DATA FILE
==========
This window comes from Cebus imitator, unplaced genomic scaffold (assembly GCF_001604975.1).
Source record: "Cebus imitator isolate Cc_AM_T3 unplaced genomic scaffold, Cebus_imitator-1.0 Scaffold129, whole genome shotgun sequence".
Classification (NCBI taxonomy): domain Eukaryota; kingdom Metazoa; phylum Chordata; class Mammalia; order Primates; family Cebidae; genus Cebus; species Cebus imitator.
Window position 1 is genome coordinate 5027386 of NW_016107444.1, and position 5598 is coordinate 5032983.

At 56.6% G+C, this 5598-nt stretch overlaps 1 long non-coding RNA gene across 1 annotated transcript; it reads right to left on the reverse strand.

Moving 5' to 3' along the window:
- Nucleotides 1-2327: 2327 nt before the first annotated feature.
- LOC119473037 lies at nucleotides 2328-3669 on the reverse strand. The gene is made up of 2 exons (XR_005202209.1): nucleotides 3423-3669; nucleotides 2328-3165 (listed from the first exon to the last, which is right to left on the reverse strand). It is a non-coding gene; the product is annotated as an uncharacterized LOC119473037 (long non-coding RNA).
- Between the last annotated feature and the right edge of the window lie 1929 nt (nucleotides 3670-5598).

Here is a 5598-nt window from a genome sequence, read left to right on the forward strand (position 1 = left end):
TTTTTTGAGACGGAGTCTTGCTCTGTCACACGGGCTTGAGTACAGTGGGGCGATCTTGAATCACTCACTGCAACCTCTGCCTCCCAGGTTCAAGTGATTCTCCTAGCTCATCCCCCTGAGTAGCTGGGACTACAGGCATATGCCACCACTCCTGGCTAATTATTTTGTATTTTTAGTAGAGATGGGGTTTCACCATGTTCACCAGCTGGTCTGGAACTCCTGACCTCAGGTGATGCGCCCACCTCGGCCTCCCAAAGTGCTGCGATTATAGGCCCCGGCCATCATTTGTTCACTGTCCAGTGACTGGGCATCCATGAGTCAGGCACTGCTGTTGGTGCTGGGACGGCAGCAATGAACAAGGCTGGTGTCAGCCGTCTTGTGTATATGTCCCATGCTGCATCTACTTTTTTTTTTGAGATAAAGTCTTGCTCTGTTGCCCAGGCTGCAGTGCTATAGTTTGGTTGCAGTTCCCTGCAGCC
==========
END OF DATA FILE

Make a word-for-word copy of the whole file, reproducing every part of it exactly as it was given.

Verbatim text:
This window comes from Cebus imitator, unplaced genomic scaffold (assembly GCF_001604975.1).
Source record: "Cebus imitator isolate Cc_AM_T3 unplaced genomic scaffold, Cebus_imitator-1.0 Scaffold129, whole genome shotgun sequence".
Classification (NCBI taxonomy): domain Eukaryota; kingdom Metazoa; phylum Chordata; class Mammalia; order Primates; family Cebidae; genus Cebus; species Cebus imitator.
Window position 1 is genome coordinate 5027386 of NW_016107444.1, and position 5598 is coordinate 5032983.

At 56.6% G+C, this 5598-nt stretch overlaps 1 long non-coding RNA gene across 1 annotated transcript; it reads right to left on the reverse strand.

Moving 5' to 3' along the window:
- Nucleotides 1-2327: 2327 nt before the first annotated feature.
- LOC119473037 lies at nucleotides 2328-3669 on the reverse strand. The gene is made up of 2 exons (XR_005202209.1): nucleotides 3423-3669; nucleotides 2328-3165 (listed from the first exon to the last, which is right to left on the reverse strand). It is a non-coding gene; the product is annotated as an uncharacterized LOC119473037 (long non-coding RNA).
- Between the last annotated feature and the right edge of the window lie 1929 nt (nucleotides 3670-5598).

Here is a 5598-nt window from a genome sequence, read left to right on the forward strand (position 1 = left end):
TTTTTTGAGACGGAGTCTTGCTCTGTCACACGGGCTTGAGTACAGTGGGGCGATCTTGAATCACTCACTGCAACCTCTGCCTCCCAGGTTCAAGTGATTCTCCTAGCTCATCCCCCTGAGTAGCTGGGACTACAGGCATATGCCACCACTCCTGGCTAATTATTTTGTATTTTTAGTAGAGATGGGGTTTCACCATGTTCACCAGCTGGTCTGGAACTCCTGACCTCAGGTGATGCGCCCACCTCGGCCTCCCAAAGTGCTGCGATTATAGGCCCCGGCCATCATTTGTTCACTGTCCAGTGACTGGGCATCCATGAGTCAGGCACTGCTGTTGGTGCTGGGACGGCAGCAATGAACAAGGCTGGTGTCAGCCGTCTTGTGTATATGTCCCATGCTGCATCTACTTTTTTTTTTGAGATAAAGTCTTGCTCTGTTGCCCAGGCTGCAGTGCTATAGTTTGGTTGCAGTTCCCTGCAGCC